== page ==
Co-authored by Lee Glenn
Winding my way from Reno, down some of the most scenic highways in California, redwood, pine and fir greened the way to Heaven and Earth Farm as I traveled to meet legendary farmer, teacher and soil scientist Amigo Bob Cantisano. A ninth generation Californian, he bears the genetics of a fearless Spanish Lieutenant responsible for the first land route between New Spain and Alta California circa the late 1700's.
Walking the grounds of his farm, he beams as he introduces me to his interns. Bob uses the farm to teach and to invent sustainable farming techniques to improve productivity. He is a serious educator on organic solutions to everyday farming problems: "It's a myth that organics don't yield as much as conventional practices. My client's farms are yielding more than they ever had when farmed with chemicals."
I first saw Amigo Bob lecturing 1,700 people at the 2012 EcoFarm conference, an annual three day event that he founded 33 years ago to inform farmers of cutting edge, sustainable practices. Just off my full immersion, one-year, organic farm internship on the east coast, I was curious about the western states' sustainable movement. Ingrained in the east coast manner of sharing, but not too much, I found Bob's west coast attitude the polar opposite. On and off stage, Amigo Bob can't give enough...
His delivery is an unrelenting, big flavor barrage of information nourishing those thirsty to employ ecologically and environmentally sound practices. Battling newly acquired east coast formality, I had to get over my resistance to Amigo Bob's "hippyness:" burly sideburns, wooly dreadlocks, a handcrafted Snow White and the Seven Dwarfs felt hat, shorts and Tevas in all weather... an unusual impression for a modern day hero.
Amigo Bob lectured on "How to Read a Soils Test" to a packed room of newbies and the experienced, including an organic grape grower registered as #2 back when organic certification first started. Bob had on hand a comprehensive book that he had written: Know Your Soil: A Handbook For Understanding And Utilizing a Soil Analysis For Organic Growing. I made sure that I got one of the few copies as my go to resource for my own six-month bio-nutrient dense soils study.
Bob's contributions since the late 1960s are stunning:
Geographically, he advises more than 400 organic, transitional and family farmers and gardeners in California, Arizona, Oregon, Washington, Nevada, Hawaii, Mexico, El Salvador, Guatemala, Spain, France and Costa Rica. His clients range from small specialty growers to producers of large scale, mainstream crops, in the aggregate farming more than 160,000 of organic and transitional crops.
Back to the present... Amigo Bob notes that the amount of paperwork to document organic practices is burdensome: "While it legitimizes organics, the complexity and paperwork required of farming with a benign system rather than using toxic chemicals, doesn't make sense."
Bob's not an advocate of government involvement in organic certification standards: "One size doesn't fit all and has drawbacks. However it has a purpose and I support certification as a practical reality in the market."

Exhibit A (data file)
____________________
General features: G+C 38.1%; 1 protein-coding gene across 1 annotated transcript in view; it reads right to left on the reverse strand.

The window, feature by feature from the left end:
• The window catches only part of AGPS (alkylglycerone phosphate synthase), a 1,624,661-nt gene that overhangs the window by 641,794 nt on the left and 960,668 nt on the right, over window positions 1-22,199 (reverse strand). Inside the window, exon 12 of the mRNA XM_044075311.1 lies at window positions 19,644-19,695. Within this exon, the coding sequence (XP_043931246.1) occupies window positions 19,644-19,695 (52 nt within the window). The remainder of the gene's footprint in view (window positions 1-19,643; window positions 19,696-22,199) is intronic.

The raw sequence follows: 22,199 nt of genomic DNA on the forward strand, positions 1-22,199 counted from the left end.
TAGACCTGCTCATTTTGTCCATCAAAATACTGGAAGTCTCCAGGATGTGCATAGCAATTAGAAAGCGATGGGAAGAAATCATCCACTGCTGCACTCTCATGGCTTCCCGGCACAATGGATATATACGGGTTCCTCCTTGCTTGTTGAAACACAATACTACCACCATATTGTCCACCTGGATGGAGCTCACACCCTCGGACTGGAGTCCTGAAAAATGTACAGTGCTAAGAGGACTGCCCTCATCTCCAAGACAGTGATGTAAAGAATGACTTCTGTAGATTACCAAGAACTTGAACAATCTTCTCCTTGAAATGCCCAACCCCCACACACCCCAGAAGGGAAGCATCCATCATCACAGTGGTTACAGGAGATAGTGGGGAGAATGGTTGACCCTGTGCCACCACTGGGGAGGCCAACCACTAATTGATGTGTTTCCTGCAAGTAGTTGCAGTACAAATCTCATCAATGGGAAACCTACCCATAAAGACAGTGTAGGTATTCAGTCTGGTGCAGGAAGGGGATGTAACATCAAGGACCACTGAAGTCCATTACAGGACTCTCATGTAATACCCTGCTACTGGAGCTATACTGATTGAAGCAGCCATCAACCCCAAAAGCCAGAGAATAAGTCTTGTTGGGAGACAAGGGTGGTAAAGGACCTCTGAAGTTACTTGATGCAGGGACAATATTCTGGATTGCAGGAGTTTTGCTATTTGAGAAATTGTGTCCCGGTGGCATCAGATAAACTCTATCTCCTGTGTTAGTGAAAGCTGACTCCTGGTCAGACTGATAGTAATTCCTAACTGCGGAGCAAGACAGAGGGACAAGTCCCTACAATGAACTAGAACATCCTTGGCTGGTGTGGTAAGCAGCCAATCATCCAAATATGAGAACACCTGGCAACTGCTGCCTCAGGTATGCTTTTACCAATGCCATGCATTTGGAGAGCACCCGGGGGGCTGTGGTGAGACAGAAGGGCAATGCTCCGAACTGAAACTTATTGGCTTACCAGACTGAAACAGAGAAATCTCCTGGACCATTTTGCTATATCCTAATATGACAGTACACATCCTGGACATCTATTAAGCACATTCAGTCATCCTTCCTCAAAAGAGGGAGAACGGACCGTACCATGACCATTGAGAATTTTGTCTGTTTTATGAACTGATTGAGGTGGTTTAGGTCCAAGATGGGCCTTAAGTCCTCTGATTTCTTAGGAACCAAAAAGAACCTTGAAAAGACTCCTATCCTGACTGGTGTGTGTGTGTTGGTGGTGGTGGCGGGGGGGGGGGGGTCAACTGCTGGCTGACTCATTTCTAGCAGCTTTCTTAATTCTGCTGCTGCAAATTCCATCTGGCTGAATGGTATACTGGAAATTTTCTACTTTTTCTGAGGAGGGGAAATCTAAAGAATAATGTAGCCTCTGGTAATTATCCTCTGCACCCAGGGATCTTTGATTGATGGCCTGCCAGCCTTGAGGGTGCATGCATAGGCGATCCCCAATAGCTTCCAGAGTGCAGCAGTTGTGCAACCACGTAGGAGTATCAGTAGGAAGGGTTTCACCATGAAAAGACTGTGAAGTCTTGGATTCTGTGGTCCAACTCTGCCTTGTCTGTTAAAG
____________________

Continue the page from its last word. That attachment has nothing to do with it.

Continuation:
I asked whether he considers purchasing from a farmer at a farmer's market, who says he doesn't use toxic chemicals but can't afford the annual organic certification fees.
"The farmers that are going the extra mile to keep records... I know they are held accountable and that they are subsidized with 75 percent of the organic certification costs. I'd buy from the certified farmer first."
"If consumers wish to pay a premium, the local market will continue to grow, " but Amigo Bob acknowledges the local movement has its economic limitations. " Size is where the rubber meets the road," and he admits that his own farm can't compete in the economics of scale.
Amigo Bob doesn't see organic food as too expensive, but rather that conventional food is too cheap and reckless... that it wreaks havoc on healthy eco-systems, harms our health, exploits seasonal workers, destroys topsoil and toxically relies on petroleum to operate.
Related to size though, Amigo Bob hopes big business gets into organics in a bigger way. "Both Organic and Conventional farming practices need each other; they must learn from and grow together..."
Currently, the largest organic supplier in the nation is Cal Organics. Formerly conventional, they are now fully organic, farming 60,000 acres with sustainable practices. Bob was their original organic farming advisor.
As the demand for organic foods increases, there will be more large and small scale organic farmers to meet the demand, eventually making it more affordable. Consumers need to buy from local farmers whenever possible and support larger organic businesses that show true efforts, not just the cheapest."
Amigo Bob's reach and influence is legendary -- so much so that it continues to appear in unexpected ways, at unexpected places. So expect to hear more about how deep his roots really grow. More later from a convert... Bruce and Barbara Neyers of Neyers Vineyard.